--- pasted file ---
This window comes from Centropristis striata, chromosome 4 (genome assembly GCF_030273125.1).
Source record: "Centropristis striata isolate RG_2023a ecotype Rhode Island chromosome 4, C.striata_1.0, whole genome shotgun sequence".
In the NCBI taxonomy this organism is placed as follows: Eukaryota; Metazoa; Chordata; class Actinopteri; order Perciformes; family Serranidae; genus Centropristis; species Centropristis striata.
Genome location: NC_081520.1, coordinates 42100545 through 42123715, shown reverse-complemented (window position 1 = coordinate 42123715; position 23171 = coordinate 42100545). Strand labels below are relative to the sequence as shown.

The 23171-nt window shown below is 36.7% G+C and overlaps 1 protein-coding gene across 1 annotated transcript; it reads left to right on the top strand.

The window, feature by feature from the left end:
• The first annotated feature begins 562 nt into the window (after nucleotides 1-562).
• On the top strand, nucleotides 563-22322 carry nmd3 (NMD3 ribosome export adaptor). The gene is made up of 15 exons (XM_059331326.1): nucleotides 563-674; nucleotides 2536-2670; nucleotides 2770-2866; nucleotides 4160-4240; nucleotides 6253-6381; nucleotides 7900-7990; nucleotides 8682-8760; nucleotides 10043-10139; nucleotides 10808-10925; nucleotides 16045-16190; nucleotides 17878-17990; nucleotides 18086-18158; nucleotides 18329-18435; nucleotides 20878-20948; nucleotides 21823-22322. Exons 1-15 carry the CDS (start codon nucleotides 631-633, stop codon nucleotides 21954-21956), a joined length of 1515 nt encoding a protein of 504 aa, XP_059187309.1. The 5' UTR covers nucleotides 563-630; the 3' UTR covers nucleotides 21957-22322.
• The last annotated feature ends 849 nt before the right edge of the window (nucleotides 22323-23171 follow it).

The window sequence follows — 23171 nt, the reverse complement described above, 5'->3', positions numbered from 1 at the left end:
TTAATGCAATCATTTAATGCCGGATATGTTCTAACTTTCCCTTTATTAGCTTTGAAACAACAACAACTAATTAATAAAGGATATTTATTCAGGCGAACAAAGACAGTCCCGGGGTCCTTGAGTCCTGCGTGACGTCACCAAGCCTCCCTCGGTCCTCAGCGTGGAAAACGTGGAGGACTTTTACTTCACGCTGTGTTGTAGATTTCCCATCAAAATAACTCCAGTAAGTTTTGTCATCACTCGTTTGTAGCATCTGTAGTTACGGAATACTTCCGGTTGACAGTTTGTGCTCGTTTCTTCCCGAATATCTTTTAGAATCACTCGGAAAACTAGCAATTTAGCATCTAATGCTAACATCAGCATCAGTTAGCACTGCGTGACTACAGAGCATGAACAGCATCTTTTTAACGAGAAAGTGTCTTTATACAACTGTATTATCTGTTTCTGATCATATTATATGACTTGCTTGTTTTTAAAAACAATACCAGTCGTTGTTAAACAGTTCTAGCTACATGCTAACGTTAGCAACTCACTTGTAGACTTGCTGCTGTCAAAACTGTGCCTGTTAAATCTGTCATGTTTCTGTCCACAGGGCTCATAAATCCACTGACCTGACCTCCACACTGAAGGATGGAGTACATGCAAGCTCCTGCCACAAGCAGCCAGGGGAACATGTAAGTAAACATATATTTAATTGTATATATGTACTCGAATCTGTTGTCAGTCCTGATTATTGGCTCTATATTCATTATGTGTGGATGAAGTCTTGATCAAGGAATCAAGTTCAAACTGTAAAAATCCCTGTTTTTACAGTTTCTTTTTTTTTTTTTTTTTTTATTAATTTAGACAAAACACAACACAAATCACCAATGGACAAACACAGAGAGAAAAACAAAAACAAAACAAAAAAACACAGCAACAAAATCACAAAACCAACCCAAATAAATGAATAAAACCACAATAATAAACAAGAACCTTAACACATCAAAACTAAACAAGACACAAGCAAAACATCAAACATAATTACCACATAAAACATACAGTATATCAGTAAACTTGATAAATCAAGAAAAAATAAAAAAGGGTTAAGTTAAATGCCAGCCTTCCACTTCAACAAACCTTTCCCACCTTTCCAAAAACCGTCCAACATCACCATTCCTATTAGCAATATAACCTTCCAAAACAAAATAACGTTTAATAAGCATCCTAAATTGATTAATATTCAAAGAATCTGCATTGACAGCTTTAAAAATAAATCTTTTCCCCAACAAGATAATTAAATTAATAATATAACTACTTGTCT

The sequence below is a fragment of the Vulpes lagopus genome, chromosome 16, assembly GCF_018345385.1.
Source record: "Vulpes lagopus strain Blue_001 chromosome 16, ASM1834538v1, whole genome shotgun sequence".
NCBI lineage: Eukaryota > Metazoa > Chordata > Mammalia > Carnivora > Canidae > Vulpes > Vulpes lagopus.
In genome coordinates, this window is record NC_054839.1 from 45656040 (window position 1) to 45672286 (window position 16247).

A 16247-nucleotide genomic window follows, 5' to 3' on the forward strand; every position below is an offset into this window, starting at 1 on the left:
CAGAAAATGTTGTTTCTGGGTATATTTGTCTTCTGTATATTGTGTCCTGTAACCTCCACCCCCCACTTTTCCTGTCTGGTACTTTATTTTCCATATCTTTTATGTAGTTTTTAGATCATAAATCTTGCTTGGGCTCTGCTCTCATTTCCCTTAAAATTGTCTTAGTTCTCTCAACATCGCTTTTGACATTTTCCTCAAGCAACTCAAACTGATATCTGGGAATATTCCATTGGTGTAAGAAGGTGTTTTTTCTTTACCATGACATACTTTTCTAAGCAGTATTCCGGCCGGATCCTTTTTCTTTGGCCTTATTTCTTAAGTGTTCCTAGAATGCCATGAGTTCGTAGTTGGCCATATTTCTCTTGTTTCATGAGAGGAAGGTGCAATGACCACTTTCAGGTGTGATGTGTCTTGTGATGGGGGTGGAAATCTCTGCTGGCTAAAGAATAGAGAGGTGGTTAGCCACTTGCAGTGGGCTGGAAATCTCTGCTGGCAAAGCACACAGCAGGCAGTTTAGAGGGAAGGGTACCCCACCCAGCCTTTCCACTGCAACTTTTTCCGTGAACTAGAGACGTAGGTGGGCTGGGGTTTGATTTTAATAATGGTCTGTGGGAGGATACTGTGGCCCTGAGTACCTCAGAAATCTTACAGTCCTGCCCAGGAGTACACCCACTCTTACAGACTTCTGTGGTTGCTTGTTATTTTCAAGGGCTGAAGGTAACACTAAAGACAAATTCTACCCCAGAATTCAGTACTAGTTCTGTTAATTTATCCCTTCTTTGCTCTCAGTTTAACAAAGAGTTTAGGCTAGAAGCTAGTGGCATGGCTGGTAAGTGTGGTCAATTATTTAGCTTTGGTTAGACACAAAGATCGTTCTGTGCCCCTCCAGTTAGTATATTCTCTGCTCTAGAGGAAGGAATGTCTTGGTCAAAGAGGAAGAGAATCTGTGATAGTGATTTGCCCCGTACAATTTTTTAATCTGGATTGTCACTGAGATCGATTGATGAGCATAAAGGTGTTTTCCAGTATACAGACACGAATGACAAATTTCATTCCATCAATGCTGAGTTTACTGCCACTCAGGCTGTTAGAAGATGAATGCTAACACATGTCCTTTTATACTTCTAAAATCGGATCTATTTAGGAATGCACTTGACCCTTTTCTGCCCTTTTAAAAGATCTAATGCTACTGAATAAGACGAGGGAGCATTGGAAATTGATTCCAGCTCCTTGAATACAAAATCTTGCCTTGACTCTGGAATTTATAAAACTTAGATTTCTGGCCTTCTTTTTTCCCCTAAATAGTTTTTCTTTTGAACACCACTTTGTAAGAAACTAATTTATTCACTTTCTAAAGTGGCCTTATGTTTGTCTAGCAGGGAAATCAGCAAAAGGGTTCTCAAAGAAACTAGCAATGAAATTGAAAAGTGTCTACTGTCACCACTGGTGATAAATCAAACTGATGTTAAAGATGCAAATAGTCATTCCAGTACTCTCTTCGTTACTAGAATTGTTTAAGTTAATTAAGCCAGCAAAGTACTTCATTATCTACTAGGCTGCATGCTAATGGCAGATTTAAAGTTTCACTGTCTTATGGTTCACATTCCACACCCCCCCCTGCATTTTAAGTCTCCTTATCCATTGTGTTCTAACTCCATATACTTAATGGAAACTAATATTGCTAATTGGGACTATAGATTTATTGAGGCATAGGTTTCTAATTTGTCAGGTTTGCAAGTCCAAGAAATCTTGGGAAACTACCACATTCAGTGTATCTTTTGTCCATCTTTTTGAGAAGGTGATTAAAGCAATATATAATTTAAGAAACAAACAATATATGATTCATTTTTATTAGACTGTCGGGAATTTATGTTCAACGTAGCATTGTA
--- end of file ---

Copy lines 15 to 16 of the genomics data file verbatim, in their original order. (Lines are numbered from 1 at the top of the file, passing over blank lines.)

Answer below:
In genome coordinates, this window is record NC_054839.1 from 45656040 (window position 1) to 45672286 (window position 16247).

A 16247-nucleotide genomic window follows, 5' to 3' on the forward strand; every position below is an offset into this window, starting at 1 on the left: